Alex Kim has held a string of jobs in the restaurant industry, working in over 10 different restaurants as a dishwasher, a busboy, and a server. In 2016, he helped his family to open Coreanos, a Korean-Mexican restaurant in Allston that has built a steady fan base. Now, he’s striking out on his own with the debut of Glasser Coffee Co., a new coffee shop in Brighton’s Oak Square neighborhood.
Glasser opened Monday at 589 Washington St., serving a robust lineup of coffee from Syracuse-based Peaks Coffee Company and tea from Smith Tea in Portland, Ore. Though Kim has extensive restaurant experience, he’s never worked as a barista. So he asked his friend Sarah Kim to join him as Glasser’s manager and head barista, bringing her skills gleaned from working in local shops like Nine Bar Espresso and Gracenote.
“Because Sarah and I are Korean-American, we do want part of that identity to be reflected in the space and also the food [and drink] we make,” Kim said.
To that end, they’ve put their own twist on a few drinks. Instead of using Earl Grey, Glasser’s London Haze — a variation on a London Fog — uses Smith Tea’s Rose City Genmaicha.
“It’s a green tea but it has hints of bergamot and roasted rice, which we found out pairs really well with the tea,” Kim said.
Since opening, the shop’s most popular drink has been the rose matcha latte, which uses house-made rose syrup along with real rose petals.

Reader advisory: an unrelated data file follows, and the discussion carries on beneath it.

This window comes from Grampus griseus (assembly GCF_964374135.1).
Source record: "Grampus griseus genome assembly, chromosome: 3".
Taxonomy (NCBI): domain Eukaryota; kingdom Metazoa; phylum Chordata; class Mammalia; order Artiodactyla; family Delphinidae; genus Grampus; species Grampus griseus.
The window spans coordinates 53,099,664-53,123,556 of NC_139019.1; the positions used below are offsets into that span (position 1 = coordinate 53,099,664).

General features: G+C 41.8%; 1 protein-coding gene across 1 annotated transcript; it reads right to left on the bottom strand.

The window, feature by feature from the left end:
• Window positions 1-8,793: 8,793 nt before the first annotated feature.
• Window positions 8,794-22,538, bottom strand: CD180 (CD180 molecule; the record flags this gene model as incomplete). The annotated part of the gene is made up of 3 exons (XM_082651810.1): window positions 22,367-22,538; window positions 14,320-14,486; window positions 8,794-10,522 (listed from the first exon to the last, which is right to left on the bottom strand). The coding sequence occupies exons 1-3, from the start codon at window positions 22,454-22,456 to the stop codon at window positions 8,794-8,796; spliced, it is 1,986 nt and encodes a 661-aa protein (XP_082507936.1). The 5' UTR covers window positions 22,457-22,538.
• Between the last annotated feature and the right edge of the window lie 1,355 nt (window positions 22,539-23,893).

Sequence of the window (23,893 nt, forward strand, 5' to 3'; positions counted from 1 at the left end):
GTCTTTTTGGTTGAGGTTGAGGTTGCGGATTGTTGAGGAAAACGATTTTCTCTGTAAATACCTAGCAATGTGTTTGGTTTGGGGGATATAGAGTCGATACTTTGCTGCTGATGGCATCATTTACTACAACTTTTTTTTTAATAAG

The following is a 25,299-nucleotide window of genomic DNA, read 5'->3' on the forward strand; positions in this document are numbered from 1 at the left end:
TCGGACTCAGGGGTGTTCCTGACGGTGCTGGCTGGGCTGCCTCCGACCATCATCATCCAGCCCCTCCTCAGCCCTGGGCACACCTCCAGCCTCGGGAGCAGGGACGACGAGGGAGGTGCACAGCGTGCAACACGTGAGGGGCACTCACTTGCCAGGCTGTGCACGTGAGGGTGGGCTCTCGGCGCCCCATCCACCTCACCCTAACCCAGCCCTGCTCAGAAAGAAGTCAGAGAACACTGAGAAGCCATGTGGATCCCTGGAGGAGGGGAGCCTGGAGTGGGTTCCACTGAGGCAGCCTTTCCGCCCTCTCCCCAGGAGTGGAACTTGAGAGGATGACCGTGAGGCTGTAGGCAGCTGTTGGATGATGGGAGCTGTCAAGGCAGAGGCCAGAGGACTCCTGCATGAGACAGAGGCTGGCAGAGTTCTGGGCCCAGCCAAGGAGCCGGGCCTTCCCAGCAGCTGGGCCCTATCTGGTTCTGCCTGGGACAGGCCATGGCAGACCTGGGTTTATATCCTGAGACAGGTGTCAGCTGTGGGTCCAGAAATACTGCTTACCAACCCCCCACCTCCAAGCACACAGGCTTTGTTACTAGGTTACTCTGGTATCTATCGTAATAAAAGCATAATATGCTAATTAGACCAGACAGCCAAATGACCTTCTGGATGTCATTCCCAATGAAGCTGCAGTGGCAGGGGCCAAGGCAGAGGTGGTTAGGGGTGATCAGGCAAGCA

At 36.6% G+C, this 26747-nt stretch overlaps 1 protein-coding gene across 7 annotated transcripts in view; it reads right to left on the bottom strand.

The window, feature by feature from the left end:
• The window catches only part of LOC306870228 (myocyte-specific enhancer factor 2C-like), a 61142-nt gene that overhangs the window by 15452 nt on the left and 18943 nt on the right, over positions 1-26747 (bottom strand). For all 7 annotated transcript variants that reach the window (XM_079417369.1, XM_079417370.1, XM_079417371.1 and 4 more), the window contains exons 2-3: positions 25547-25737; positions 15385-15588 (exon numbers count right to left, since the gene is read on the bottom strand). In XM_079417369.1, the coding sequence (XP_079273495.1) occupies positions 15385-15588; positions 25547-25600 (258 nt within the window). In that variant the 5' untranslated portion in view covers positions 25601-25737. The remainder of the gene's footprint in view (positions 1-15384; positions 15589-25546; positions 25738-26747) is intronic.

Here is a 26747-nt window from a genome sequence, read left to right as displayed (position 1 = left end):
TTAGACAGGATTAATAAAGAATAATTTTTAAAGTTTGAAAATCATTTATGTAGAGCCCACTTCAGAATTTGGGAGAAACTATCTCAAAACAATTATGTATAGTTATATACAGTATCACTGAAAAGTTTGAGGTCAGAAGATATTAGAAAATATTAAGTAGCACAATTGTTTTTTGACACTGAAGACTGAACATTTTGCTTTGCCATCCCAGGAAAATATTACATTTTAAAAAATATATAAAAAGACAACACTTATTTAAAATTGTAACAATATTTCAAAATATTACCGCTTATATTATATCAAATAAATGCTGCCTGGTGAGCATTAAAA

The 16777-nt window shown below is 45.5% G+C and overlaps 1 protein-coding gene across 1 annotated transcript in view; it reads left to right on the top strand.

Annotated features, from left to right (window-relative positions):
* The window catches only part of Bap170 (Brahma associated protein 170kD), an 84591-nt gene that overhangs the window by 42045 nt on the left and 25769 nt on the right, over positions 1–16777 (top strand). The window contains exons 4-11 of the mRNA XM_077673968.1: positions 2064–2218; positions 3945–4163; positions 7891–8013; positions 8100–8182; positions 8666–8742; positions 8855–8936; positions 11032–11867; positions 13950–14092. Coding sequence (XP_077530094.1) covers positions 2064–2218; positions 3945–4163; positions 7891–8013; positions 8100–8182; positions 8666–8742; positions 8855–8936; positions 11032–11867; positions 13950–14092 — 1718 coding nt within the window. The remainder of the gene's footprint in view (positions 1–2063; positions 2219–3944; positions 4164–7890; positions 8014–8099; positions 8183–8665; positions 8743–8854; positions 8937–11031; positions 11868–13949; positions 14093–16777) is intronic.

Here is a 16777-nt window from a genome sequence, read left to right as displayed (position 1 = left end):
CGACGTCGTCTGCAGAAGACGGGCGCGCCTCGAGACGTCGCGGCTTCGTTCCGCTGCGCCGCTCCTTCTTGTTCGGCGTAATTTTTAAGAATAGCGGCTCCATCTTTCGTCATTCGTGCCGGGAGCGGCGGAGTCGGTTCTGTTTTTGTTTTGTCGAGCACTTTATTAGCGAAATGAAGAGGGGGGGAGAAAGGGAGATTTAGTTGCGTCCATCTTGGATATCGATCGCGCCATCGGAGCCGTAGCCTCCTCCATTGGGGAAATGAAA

“A lot of the specialty drinks have a homemade touch to them, which I learned from my experience at Coreanos,” Kim said. “All of our syrups, all of our sauces [are homemade]. … I wanted the coffee shop to be able to offer something unique.”
Another item Kim wanted: Breakfast tacos. Kim, a taco fan, said he didn’t think there were any solid breakfast taco spots in Boston. So he’s offering his own version at Glasser. It’s made with potatoes, eggs, bacon, and cheese, and topped with spicy mayo, cilantro, and sesame seeds. There’s also a breakfast bowl and overnight oats on the breakfast menu, which Kim hopes to expand in the near future. He’s also aiming to add lunch items.
Kim’s prior experience working at a construction company enabled him to build out the entire store himself over the past nine months. He added tiling, made cement countertops, installed wooden slabs on the ceiling, and built a greenhouse cabinet for the shop’s plant collection. Kim is drawn toward the 1970s aesthetic, and he selected vintage pieces of furniture to accent the space, like a 1970s record cabinet. While Glasser currently lacks indoor seating, Kim said he hopes to implement outdoor seating in the future. Within the shop, a retail section offers coffee beans, tea, and pins for sale.
This week, Glasser will be open Thursday and Friday from 8 a.m. to 2 p.m. and Saturday and Sunday from 8 a.m. to 3 p.m. Regular hours will begin next week, operating Tuesday through Friday from 7 a.m. to 3 p.m. and Saturday and Sunday from 8 p.m. to 3 p.m. The shop is closed on Mondays.
Kim said that the neighborhood welcomed the new business with open arms.
“It’s been great, lots of good feedback,” he said. “The residents have been telling us that it’s very much been in need of a proper coffee shop.”
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